Researchers in the Department of Mechanical and Aerospace Engineering at Princeton University have invented a new spectroscopy technology that enables ultra-high resolution one and two dimensional spatial imaging of Rayleigh, Raman, and Thomson spectral features without the need for a spectrometer. The approach provides the capability for imaging of a single spectral feature such as a single rotational Raman line and the simultaneous elimination of background scattering. High collection efficiency provides the opportunity for single pulse time frozen images to be acquired.
This invention relies on absorption features in atomic vapors to “slow down” a specific spectral feature while absorbing or freely transmitting all light at wavelengths outside of the dispersive region. A photodetector is then time-gated to accept only the delayed light corresponding to the signal of interest. By frequency tuning the illumination laser, any desired spectral feature can be selected.
This represents a highly selective imaging technique for scattering features associated with gases, plasmas, liquids, and solids. It has immediate application in one or two dimensional imaging of a selected molecular species and imaging of a selected energy state of that species. It will provide significant enhanced capabilities for combustion and plasma diagnostics and can provide valuable information on non-equilibrium and transient phenomena. The time-delayed filter relies on the dispersion provided by the natural state of the atomic species in the filter cell without the need for optical pumping, allowing seamless integration with existing commercial devices. This method has been validated on delayed Rayleigh scattering spectroscopy.
o One or two dimensional imaging of selected molecular species.
o Non-equilibrium and transient phenomena imaging
o High background systems
o Passive filter
o No spectrometer required
o Low detection limit
o High efficiency
o Time-filter background
Intellectual Property & Development Status
o Patent protection is pending.
o Princeton is currently seeking commercial partners for the further development and commercialization of this opportunity.
o N.D. Finkelstein, W.R. Lempert, and R.B. Miles, "Narrow-Linewidth Passband Filter for Ultraviolet Rotational Raman Imaging," Optics Letters, 22, 537-539 (1997).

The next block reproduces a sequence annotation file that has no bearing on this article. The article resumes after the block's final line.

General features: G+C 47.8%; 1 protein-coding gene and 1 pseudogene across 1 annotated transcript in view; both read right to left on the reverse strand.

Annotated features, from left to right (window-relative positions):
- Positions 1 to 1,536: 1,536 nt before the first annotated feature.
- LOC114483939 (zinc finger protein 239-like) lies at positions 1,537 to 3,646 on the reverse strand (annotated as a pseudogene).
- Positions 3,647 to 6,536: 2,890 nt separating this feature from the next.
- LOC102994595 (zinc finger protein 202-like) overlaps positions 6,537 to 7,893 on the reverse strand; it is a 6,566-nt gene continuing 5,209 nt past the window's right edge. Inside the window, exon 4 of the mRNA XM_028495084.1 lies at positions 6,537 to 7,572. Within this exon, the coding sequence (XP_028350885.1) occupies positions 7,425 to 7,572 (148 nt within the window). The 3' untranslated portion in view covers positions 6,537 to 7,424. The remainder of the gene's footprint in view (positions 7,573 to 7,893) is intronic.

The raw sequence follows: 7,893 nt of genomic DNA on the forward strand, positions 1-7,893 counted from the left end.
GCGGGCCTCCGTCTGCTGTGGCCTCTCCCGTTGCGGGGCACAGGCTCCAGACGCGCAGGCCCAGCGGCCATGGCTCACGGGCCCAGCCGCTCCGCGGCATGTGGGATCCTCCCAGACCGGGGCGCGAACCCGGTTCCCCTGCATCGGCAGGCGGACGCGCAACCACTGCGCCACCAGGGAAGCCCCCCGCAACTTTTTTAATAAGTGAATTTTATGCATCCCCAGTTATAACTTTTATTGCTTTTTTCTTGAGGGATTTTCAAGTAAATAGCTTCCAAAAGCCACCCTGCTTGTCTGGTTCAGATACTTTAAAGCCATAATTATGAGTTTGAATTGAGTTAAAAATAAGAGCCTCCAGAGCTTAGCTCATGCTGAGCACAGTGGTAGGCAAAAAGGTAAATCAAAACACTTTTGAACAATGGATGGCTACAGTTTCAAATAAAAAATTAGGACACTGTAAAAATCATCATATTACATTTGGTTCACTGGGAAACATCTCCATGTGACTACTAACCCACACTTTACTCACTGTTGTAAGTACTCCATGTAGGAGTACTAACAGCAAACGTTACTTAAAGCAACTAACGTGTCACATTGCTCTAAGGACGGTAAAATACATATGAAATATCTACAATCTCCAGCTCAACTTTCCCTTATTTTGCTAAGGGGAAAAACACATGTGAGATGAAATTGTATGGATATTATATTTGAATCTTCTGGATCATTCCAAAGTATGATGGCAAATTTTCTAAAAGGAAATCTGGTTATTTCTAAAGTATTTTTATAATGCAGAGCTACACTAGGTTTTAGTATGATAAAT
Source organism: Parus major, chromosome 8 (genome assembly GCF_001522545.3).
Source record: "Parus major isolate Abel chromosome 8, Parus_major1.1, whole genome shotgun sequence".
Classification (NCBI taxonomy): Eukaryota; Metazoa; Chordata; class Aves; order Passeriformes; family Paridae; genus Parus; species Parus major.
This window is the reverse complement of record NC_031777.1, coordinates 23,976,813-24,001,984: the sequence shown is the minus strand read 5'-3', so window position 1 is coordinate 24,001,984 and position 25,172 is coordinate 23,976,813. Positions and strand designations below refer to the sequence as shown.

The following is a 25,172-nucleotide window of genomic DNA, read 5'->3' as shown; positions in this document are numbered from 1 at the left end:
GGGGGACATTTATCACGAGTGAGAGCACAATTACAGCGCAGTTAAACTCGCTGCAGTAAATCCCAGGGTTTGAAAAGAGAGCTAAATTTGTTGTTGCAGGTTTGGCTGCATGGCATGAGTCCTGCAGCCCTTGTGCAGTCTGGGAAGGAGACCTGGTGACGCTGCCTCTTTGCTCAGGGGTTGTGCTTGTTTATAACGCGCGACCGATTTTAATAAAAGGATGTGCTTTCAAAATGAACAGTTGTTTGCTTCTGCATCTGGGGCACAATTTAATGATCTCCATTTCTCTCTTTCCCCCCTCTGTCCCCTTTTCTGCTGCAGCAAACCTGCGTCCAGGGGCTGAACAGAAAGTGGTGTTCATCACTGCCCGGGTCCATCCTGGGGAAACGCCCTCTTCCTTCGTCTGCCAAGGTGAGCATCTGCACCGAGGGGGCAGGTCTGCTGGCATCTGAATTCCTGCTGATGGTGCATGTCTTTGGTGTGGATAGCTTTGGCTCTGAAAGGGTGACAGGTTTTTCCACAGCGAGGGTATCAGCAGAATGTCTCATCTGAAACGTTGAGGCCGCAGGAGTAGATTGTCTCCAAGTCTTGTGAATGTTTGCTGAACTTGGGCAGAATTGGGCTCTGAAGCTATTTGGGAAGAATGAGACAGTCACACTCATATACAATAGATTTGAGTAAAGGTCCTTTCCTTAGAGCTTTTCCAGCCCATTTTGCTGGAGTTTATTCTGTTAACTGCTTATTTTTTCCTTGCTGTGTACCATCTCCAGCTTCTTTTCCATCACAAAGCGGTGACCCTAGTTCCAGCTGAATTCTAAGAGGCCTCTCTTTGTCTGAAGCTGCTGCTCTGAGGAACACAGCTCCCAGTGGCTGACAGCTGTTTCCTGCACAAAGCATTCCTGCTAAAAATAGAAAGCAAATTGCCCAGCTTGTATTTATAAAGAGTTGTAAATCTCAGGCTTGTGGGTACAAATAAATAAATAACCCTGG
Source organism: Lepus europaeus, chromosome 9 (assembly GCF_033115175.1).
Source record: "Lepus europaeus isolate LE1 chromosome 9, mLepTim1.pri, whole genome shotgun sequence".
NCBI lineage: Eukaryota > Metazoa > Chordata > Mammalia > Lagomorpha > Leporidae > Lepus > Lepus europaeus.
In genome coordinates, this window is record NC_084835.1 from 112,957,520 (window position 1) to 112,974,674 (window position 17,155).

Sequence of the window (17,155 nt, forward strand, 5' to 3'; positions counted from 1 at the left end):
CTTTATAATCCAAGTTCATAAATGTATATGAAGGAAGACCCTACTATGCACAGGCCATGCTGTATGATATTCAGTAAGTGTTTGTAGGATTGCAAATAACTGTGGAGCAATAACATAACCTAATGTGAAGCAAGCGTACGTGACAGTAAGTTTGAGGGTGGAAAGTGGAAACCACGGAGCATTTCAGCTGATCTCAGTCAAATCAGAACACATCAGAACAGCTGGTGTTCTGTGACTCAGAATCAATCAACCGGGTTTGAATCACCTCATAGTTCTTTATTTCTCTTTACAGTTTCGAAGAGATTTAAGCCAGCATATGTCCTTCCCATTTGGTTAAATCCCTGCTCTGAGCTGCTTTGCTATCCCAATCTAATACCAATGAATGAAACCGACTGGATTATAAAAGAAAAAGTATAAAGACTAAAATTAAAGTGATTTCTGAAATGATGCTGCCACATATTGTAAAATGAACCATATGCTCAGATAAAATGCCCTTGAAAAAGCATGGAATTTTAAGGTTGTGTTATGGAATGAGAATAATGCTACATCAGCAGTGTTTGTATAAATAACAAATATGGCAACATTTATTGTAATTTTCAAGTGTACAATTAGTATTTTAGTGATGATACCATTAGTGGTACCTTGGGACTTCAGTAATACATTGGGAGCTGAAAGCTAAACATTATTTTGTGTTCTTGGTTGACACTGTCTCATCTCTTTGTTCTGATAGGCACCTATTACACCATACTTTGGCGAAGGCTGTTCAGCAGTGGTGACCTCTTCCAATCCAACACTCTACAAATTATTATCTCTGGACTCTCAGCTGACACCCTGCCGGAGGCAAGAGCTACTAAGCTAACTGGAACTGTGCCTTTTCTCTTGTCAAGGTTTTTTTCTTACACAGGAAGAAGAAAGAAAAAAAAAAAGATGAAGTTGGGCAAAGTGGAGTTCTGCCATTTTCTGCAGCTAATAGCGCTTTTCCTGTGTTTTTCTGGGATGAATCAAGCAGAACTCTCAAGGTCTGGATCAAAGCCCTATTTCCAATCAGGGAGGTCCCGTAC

o R.B. Miles, W. Lempert, and J. Forkey, "Laser Rayleigh Scattering," J. of Measurement Science & Technology, Vol. 12, R33-R5 (2001).
o L. J. Wang, A. Kuzmich, and A. Dogariu. “Gain-assisted superluminal light propagation,” Nature 406, 277-9 (2000).
o A. Dogariu, A. Kuzmich, and L. J. Wang, "Transparent Anomalous Dispersion and Superluminal Light Pulse Propagation at a Negative Group Velocity," Phys. Rev. A (Atomic, Molecular and Optical Physics), 63 (5), 053806-12 (2001).
Arthur Dogariu is a Research Scholar and Lecturer, Department of Mechanical and Aerospace Enginnering, Princeton University. He received his Ph.D. in Optical Physics from CREOL (School of Optics) at the University of Central Florida in 1997. His past positions include researcher at the University of California, Santa Barbara, research scientist at NEC Research Institute, assistant professor at the University of Washington, and currently he is a research scholar and lecturer in the Mechanical and Aerospace Engineering Departments at Princeton University. His research interests include experimental optical physics in the areas of nonlinear and ultrafast optics, biomedical optics, biosensors, remote detection techniques, plasma dynamics, photo-physics of organic materials and devices, ultrafast spectroscopy, nano-optics, quantum optics, wave propagation in dispersive media. He has authored over 80 publications in refereed journals, more than 100 conference papers, and 5 US and international patents. He is a member of the Optical Society of America, and the American Institute of Aeronautics and Astronautics.
Chris Wright • Princeton University Office of Technology Licensing
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